The local mountains, including the area in and around the Giant Forest, received three feet of new snow and quickly became a winter wonderland.

  “As far as the local national parks, there was very little damage from the winds that accompanied the systems that moved through the area last weekend,” said Alexandra Picavet, Sequoia and Kings Canyon National Parks public information officer. “There was nothing like the New Year’s storm of last season, and the new section of the Generals Highway really helped to keep traffic moving through the area during some very icy and slushy conditions.”
   When the leading edge of the Pacific-spawned moisture moved into the area on Friday, Jan. 4, it was raining all the way up to elevations above 7,000 feet. As temperatures dropped later in the weekend, that pool of moisture became a solid frozen layer on the existing snow.
   More than three feet of new snow made conditions in the mountains for the next two days a virtual whiteout. A ranger reported approximately 56 inches of snow at the Mineral King Ranger Station and lots of instability on the valley’s slopes.
   The report also described a snow slide in the upper Mineral King Valley and at least two trees down on the road between the Atwell Mill Campground and Cabin Cove. The depth of the snow at the Conifer gate was estimated to be 18 inches with some accumulation below Lookout Point.
   As of Wednesday, Jan. 9, Lodgepole rangers reported 52 inches of snow at the stake in that locale, bringing the season’s total to 79 inches; total precipitation for the season is 18.46 inches.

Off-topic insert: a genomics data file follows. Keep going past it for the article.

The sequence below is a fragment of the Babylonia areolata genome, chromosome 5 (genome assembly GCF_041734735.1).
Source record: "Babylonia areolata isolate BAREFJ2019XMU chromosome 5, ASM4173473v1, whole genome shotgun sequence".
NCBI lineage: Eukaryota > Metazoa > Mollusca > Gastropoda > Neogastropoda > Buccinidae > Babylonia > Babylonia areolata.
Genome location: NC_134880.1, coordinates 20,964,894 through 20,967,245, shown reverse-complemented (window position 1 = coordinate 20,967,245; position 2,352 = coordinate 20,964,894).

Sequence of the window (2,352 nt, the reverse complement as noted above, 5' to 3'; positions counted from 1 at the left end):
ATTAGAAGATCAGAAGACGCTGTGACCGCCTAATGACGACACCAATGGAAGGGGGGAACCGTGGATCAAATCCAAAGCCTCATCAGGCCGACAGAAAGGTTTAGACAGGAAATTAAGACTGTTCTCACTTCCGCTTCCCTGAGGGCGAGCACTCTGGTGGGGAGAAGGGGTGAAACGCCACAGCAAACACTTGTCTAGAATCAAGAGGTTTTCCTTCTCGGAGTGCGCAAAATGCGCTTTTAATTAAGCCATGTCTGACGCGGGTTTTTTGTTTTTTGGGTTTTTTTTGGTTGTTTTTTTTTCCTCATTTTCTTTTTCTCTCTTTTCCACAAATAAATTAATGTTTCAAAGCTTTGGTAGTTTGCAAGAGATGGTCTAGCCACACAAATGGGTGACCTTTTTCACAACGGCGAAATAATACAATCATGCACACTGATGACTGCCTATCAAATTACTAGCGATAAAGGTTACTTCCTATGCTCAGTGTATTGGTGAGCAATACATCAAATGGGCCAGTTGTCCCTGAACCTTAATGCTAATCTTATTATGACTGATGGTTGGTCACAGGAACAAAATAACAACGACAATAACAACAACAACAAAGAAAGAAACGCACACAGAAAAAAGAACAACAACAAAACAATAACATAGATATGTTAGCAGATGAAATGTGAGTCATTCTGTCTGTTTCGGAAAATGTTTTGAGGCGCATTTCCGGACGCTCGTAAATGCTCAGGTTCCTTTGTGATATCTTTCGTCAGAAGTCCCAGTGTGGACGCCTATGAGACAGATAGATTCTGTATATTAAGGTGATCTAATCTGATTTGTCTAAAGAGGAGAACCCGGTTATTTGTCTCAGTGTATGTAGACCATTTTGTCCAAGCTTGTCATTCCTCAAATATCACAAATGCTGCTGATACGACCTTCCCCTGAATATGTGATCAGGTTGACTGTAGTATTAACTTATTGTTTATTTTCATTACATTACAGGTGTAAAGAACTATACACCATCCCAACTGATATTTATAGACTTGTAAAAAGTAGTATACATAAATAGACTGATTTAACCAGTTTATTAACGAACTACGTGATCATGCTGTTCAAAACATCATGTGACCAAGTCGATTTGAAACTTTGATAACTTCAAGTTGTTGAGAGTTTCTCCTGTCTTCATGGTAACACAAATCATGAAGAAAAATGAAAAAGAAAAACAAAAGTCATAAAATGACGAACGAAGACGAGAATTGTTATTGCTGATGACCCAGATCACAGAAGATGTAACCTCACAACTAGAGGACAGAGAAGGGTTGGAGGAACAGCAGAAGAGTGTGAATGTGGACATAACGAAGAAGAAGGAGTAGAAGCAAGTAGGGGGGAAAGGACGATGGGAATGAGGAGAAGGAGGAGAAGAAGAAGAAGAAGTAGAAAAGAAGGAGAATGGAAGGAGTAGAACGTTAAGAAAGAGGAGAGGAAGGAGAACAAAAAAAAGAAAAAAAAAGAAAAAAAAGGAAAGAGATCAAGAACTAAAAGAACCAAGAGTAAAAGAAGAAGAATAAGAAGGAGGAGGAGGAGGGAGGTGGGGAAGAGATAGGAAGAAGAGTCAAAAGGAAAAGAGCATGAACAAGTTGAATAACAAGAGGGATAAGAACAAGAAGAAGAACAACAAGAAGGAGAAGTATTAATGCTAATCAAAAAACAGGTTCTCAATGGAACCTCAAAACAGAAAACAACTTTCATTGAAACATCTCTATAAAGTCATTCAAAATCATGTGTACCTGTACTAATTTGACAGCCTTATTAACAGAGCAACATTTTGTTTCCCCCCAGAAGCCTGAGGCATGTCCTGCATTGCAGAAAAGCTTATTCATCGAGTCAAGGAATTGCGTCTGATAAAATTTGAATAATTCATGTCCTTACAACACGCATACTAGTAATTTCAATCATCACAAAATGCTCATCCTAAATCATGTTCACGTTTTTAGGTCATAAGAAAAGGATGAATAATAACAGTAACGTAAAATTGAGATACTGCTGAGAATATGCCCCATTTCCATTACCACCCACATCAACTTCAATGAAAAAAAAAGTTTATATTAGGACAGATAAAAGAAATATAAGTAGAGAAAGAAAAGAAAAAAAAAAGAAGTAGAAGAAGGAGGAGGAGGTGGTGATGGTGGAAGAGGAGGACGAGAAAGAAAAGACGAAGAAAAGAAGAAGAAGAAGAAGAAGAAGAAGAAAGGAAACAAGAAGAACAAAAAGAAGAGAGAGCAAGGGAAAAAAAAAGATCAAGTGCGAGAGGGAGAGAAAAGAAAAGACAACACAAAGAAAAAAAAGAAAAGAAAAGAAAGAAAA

Grant Grove checked in on January 9 with 31 inches of snow on the ground and a season’s precipitation total of 18.29 inches. Ash Mountain has recorded 12.73 inches of rainfall to date in the current season.
   In Three Rivers, local stations have recorded 10 inches for the season and are rapidly approaching last season’s total of 11.73 inches. With at least three more months of prime precipitation time remaining in the 2007-08 season, statewide water supplies should soon eclipse last season’s numbers.

Student dog trainers

observe surgery

   On Tuesday, Dec. 18, seven students from the Assistance Service Dog Educational Center in Woodlake took four dogs to the Lindsay Veterinary Clinic to be spayed or neutered.
   Jamie Wilson, DVM, invited the student-trainers to observe the procedures. They got to see how the animals were prepped for the surgery, and Dr. Wilson and her staff did an exceptional job of explaining the how and why of every step.
   Dr. Wilson went beyond the basic procedures to point out different internal body parts and explained their function and how they related to each other and the dog as a whole.
   They also learned about the different types of sutures and why each was used in a particular situation.
   The student-trainers were then able to observe the post-operative procedures and monitor the dogs’ recoveries. It was a rare and wonderful experience to see firsthand the behind-the-scenes view of a top-notch veterinarian in action.
   Article submitted by Barbara Sandberg of Three Rivers. She and her husband, Dave, are volunteers at the Assistance Service Dog Educational Center in Woodlake.

Fresno foundation targets

Woodlake community

   In the hectic holiday season of gift-giving some of the best gifts often go unnoticed. That’s why the Woodlake Family Resource Center wanted to gratefully acknowledge the good works of the Fresno Regional Foundation.
   For the past two years, the philanthropic organization from Tulare County’s northern neighbor has adopted the Woodlake community, making a $10,000 grant annually available through the Woodlake Family Resource Center. According to Greg Gonzalez, assistant program director for the resource center, the money is being used locally to reach out to a number of underprivileged children.

  “The Foundation funds that we have received for the past two years have made a tremendous impact on these children and their families,” Gonzalez said.